EPOR (erythropoietin receptor): a receptor found on the surface of erythroid progenitor cells in the bone marrow that when bound with erythropoietin, stimulates erythroid progenitor cells to transform into erythrocytes.

epothilone B: a new drug, belonging to the class of drugs known as epothilones, which share a mechanism of action similar to taxanes. Epothilone B is a microtubule-stabilizing agent that is effective in tumor models that are resistant to taxanes.

Epstein-Barr virus (EBV): virus belonging to the herpes family of viruses. EBV is also called human herpes virus 4 and is an oncogenic virus that is responsible for B-cell transformation. It is associated with Hodgkin lymphoma, immunoblastic B-cell lymphomas, Burkitt's lymphoma, and nasopharyngeal carcinoma.

Epstein-Barr virus–encoded RNA (EBER): small nonpolyadenylated noncoding RNAs that are abundant viral products in latently infected cells.

ErbB: also called the human epidermal growth factor receptor (HER). ErbB belongs to the epidermal growth factor receptor (EGFR) family. ErbB1 (EGFR/HER1), ErbB2 (HER2), ErbB3 (HER3), and ErbB4 (HER4) are the four members that comprise this receptor family. See HER2⁄neu (human epidermal growth factor receptor 2).

ErbB1: see ErbB.

ErbB2: see ErbB.

ErbB3: see ErbB.

ErbB4: see ErbB.

ERCC1: excision repair cross-complementing gene, which encodes a nucleotide excision repair protein that repairs a range of lesions, including ultraviolet-induced thymine dimers and other photoproducts and also lesions caused by a variety of chemical agents.

ERG (ETS-related gene): gene located on chromosome 21q22 that encodes a transforming proto-oncogene that is expressed in hematopoietic progenitor and endothelial cells. In addition, ERG is expressed in early thymocytes and becomes downregulated as cells develop toward the T-cell lineage. ERG and other members of the ETS family are downstream effectors of mitogenic signaling transduction pathways and are involved in key steps regulating cell proliferation, differentiation, and apoptosis. ERG is also overexpressed in prostate cancer through gene fusions involving androgen-regulated promoters, most commonly TMPRSS2 and SLC45A3.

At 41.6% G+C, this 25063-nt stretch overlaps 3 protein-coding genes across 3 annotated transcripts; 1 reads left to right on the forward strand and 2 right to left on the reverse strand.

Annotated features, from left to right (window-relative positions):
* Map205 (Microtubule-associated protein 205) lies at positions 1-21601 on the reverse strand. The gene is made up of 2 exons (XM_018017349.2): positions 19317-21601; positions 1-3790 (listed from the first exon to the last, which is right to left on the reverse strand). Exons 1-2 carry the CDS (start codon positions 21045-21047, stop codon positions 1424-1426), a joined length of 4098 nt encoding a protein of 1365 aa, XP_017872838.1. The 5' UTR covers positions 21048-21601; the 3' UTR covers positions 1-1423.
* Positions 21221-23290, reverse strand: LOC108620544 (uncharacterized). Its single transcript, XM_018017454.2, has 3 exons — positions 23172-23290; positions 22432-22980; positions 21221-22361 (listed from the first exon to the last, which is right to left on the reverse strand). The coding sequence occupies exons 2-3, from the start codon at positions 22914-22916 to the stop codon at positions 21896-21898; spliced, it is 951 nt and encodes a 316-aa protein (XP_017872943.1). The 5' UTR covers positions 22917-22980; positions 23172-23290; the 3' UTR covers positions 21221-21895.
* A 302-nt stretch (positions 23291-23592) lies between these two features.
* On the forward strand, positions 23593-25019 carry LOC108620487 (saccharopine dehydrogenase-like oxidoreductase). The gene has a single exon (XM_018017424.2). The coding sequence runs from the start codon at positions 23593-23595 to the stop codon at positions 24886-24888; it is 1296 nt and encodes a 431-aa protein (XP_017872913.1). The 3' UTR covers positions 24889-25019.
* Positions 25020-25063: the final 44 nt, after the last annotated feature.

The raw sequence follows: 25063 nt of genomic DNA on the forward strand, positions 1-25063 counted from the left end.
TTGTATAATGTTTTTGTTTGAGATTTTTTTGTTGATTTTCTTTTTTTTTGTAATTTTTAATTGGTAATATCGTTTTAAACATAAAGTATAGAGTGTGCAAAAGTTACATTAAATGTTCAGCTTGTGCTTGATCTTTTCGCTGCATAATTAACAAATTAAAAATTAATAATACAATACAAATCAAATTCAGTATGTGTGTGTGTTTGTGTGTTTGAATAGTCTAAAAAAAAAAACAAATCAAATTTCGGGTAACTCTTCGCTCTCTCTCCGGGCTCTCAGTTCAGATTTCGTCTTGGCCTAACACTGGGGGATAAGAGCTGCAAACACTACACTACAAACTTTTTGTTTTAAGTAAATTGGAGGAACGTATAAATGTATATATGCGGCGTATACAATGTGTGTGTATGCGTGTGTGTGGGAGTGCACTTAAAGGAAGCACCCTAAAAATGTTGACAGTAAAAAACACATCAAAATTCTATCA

ERK (extracellular receptor kinase): a second messenger kinase (an enzyme adding phosphate groups from ATP). ERK belongs to the MAPK family and is responsible for transmitting signals from the cellular surface to the nucleus by the activation of transcription factors, including NF-κB. It belongs to the proliferative/mitogenic signal transduction pathway activated by tyrosine kinase receptors.

ERK/MAP kinase pathway: survival and proliferative pathways that channel signals through the activation of ERK and MAPK. See ERK (extracellular receptor kinase) and MAPK (mitogen-activated protein kinase).

ERK1: a member of the ERK family of protein kinases. See ERK (extracellular receptor kinase).

ERK1/ERK2 MAPK signaling pathway: see ERK/MAP kinase pathway.

ERK2: a member of the ERK family of protein kinases. See ERK (extracellular receptor kinase).

erlotinib: also known as Tarceva (Genentech, South San Francisco, CA). Erlotinib is a small molecule that inhibits the tyrosine kinase activity of epidermal growth factor receptor/HER1 and has been evaluated extensively in clinical trials in patients with non–small-cell lung cancer, pancreatic cancer, and glioblastoma multiforme.